A Brief History of Medicine in America
Medicine in America was largely unregulated until the late 19th and early 20th centuries. The medical scene consisted of herbal practitioners, naturopaths, lay healers, and regular doctors (now commonly referred to as allopathic doctors). Regular doctors were those who performed medical coursework and completed apprenticeships, whereas lay healers and herbal practitioners were unregulated. At the time, regular doctors’ training was more structured, however it was not well received by the public given the harshness of some of their treatments.
These doctors battled with other types of health practitioners who were their direct competition. As a result, regular doctors banded together and persuaded legislators to pass medical licensing laws that either restricted or prohibited the practice of medicine by “non-regular” doctors. The American Medical Association (AMA) in 1847. The AMA warned that in order for the profession to be lucrative, the number of individual practitioners needed to be limited.
During the same time period, medicine became an “industry,” largely in part to influential people such as Andrew Carnegie and John Rockefeller, who used their considerable wealth to shape American healthcare. In the early 20th century, Henry Pritchett of the Carnegie Foundation hired Abraham Flexner, a non-medical professional, to assess medical education in America. He visited every medical school in America and generated a report that significantly influenced and shaped medical education.
The report created huge disparities in care as many Black medical schools were forced to close due to a lack of funding. Any school outside of the German model of lab-based, research-based medicine was effectively sidelined due to insufficient financing. The Flexner report was also strategic in encouraging wealthy philanthropists to support certain medical programs.
While in many circles he is lauded as a visionary of medical reform, Abraham Flexner single-handedly contributed to the monopolization of medicine in this country.
Black Bodies in Medicine
“Where it was cheaper to use niggers than cats, because they were everywhere, and they were cheap experimental animals.” — Harry Bailey, Psychiatrist
Black folks in America have long been the experimental model. Medical history is replete with examples of Black people being used, dismissed, and abused. This includes but is not limited to Henrietta Lacks, the Tuskegee Syphilis Experiment, Dr. Albert Kligman’s abuse of black prisoners, Dr. Marion Sims’ use of black women for experimental gynecological procedures, the Mississippi appendectomies, Thomas Jefferson and the use of slaves for vaccine testing, and more recently, the black maternal mortality rate. This list is by no means exhaustive nor does it begin to cover the environmental assaults on Black folks at the hands of corporate and government groups in America.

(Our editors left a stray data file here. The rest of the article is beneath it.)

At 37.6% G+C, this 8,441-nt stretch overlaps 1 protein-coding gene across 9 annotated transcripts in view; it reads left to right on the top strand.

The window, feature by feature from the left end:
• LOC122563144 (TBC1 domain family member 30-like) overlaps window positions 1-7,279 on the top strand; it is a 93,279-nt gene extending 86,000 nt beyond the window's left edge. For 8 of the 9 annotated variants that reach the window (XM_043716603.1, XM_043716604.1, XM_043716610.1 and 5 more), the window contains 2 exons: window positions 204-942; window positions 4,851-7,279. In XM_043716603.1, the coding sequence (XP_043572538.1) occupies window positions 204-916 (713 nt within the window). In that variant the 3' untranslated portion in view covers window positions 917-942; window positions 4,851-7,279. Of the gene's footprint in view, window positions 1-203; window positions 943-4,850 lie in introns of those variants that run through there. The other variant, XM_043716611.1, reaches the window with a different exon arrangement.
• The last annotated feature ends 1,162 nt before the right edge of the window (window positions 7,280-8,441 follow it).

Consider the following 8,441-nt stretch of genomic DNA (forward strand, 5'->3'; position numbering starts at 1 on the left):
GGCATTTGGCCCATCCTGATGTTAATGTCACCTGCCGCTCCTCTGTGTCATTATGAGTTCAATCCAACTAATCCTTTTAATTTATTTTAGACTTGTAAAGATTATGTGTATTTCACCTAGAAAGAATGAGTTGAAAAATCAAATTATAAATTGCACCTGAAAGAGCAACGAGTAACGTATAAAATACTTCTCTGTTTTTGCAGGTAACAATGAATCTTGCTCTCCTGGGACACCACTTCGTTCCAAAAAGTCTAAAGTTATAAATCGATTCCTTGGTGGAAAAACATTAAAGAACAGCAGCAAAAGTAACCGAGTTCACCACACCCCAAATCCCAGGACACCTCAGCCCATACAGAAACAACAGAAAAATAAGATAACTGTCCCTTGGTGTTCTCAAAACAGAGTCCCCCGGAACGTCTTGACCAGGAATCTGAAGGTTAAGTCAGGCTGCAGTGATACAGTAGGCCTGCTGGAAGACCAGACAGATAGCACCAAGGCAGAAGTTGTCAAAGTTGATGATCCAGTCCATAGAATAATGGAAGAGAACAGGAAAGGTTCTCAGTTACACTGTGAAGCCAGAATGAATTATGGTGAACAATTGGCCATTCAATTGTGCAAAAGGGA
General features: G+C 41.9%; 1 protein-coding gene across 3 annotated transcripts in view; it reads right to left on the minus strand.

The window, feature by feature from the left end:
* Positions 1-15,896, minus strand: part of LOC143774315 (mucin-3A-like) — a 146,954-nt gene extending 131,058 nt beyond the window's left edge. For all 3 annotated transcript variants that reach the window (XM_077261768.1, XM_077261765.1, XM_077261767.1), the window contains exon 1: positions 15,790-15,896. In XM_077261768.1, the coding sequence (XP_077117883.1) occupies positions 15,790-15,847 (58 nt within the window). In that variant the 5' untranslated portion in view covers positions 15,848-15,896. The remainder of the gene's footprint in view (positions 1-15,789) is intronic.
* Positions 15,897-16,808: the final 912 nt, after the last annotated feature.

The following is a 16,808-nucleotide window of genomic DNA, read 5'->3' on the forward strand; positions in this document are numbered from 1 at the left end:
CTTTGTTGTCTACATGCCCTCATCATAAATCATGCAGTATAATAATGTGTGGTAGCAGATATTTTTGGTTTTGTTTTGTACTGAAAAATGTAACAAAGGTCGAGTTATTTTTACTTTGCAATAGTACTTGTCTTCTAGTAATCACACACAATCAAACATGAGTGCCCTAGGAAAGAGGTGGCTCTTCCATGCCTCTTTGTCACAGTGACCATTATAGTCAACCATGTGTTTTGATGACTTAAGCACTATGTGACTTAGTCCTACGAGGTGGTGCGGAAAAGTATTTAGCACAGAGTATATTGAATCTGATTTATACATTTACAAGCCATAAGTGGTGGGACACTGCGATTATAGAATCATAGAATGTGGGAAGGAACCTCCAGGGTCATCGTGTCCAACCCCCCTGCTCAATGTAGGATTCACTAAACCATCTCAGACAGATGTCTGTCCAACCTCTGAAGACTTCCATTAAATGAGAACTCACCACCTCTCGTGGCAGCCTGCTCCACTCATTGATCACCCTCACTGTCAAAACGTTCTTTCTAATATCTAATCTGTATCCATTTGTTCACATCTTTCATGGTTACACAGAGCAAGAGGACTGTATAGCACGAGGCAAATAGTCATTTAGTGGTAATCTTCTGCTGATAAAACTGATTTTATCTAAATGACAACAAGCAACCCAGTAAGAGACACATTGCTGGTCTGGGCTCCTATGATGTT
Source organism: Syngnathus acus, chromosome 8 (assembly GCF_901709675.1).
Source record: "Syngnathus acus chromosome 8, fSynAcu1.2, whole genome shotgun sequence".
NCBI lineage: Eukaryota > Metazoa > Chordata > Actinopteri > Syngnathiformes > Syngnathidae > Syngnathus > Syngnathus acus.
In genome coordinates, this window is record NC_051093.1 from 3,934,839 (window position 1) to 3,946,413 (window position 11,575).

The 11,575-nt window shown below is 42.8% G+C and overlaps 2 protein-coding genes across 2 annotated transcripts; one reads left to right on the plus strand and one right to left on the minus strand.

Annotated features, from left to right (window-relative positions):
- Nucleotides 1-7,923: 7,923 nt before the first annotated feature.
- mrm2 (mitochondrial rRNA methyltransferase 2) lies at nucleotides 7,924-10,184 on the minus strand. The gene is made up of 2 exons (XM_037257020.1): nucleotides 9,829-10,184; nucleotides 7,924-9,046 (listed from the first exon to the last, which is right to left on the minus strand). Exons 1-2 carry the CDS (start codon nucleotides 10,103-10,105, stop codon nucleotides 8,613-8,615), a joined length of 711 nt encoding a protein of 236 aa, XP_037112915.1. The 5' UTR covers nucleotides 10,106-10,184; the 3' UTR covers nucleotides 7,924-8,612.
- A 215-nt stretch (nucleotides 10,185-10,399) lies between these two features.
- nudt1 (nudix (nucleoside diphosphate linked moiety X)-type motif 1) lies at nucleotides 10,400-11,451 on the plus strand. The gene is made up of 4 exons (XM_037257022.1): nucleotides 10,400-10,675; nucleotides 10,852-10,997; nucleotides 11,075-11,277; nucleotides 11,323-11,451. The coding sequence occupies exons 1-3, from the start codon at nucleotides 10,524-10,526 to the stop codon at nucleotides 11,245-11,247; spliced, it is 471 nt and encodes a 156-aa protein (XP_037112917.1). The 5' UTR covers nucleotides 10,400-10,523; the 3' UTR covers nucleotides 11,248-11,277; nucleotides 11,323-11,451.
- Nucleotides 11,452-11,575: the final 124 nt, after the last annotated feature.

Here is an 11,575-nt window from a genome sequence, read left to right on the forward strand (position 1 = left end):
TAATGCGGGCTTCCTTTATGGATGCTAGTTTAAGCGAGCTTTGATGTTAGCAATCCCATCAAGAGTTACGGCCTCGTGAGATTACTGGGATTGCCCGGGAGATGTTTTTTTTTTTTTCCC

Today’s current system of healthcare education was also built on the backs of Black people. Some universities are finally acknowledging this with Yale, Harvard, and Georgetown recently coming forth and admitting the use of enslaved people in the building of these institutions. Black bodies were also essential to American medical schools as their corpses were used as cadavers without consent — even in death, the enslaved weren’t free.
There are many foundational cracks in American medicine. Intelligence does not absolve racist biases held by many physicians that practice medicine on Black people. Medicine in America needs to be integrated in more ways than one. Understandably, there is a deep and appropriate mistrust held by Black folks towards the American healthcare system. Until racial biases in medicine are completely eliminated, we need more Black doctors seeing Black patients. We need doctors who understand the true racial history of American medicine and can fully empathize with their patients’ apprehension to buy into a system that has never given them a reason to trust it.
Asia Muhammad is a Naturopathic Doctor in St. Louis, MO. She values the power of lifestyle modifications to achieve optimal health. She has a special interest in gastroenterology, mind-body medicine, and stress management, as increasing research demonstrates the role of stress in disease. Asia received her Doctorate in Naturopathic Medicine from Southwest College of Naturopathic Medicine in 2014 and completed a three year independent residency at Arizona Digestive Health. She received her BS in Chemistry and Biology from Middle Tennessee State University in 2010. In her spare time, she enjoys connecting with her community to provide nutrition and exercise education.